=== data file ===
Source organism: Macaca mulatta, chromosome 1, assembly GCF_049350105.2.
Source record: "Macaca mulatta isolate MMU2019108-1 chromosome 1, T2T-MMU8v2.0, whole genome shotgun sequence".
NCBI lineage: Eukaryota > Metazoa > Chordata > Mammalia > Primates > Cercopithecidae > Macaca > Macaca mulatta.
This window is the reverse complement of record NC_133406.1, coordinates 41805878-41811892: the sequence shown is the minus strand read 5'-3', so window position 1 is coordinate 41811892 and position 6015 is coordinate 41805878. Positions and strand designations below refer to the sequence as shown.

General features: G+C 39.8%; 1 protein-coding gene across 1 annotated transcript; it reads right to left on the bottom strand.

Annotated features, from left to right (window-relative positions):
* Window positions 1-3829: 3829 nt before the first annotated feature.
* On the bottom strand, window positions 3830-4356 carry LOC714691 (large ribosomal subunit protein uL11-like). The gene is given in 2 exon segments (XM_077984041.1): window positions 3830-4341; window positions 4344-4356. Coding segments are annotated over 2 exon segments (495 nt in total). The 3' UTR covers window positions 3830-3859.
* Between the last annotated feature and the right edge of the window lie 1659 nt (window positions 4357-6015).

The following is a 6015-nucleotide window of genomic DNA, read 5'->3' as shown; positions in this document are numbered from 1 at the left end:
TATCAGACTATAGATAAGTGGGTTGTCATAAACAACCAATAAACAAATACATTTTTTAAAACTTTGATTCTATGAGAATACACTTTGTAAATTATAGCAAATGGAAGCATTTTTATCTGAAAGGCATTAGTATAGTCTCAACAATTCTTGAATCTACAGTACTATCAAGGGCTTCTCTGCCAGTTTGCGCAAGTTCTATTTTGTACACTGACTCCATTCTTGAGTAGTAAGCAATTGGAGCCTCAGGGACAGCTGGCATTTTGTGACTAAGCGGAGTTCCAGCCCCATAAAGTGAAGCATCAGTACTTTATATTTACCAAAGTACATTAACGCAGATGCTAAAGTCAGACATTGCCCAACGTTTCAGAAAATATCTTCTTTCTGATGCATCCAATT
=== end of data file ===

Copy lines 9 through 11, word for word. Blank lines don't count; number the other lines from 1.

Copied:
* Between the last annotated feature and the right edge of the window lie 1659 nt (window positions 4357-6015).

The following is a 6015-nucleotide window of genomic DNA, read 5'->3' as shown; positions in this document are numbered from 1 at the left end:
TATCAGACTATAGATAAGTGGGTTGTCATAAACAACCAATAAACAAATACATTTTTTAAAACTTTGATTCTATGAGAATACACTTTGTAAATTATAGCAAATGGAAGCATTTTTATCTGAAAGGCATTAGTATAGTCTCAACAATTCTTGAATCTACAGTACTATCAAGGGCTTCTCTGCCAGTTTGCGCAAGTTCTATTTTGTACACTGACTCCATTCTTGAGTAGTAAGCAATTGGAGCCTCAGGGACAGCTGGCATTTTGTGACTAAGCGGAGTTCCAGCCCCATAAAGTGAAGCATCAGTACTTTATATTTACCAAAGTACATTAACGCAGATGCTAAAGTCAGACATTGCCCAACGTTTCAGAAAATATCTTCTTTCTGATGCATCCAATT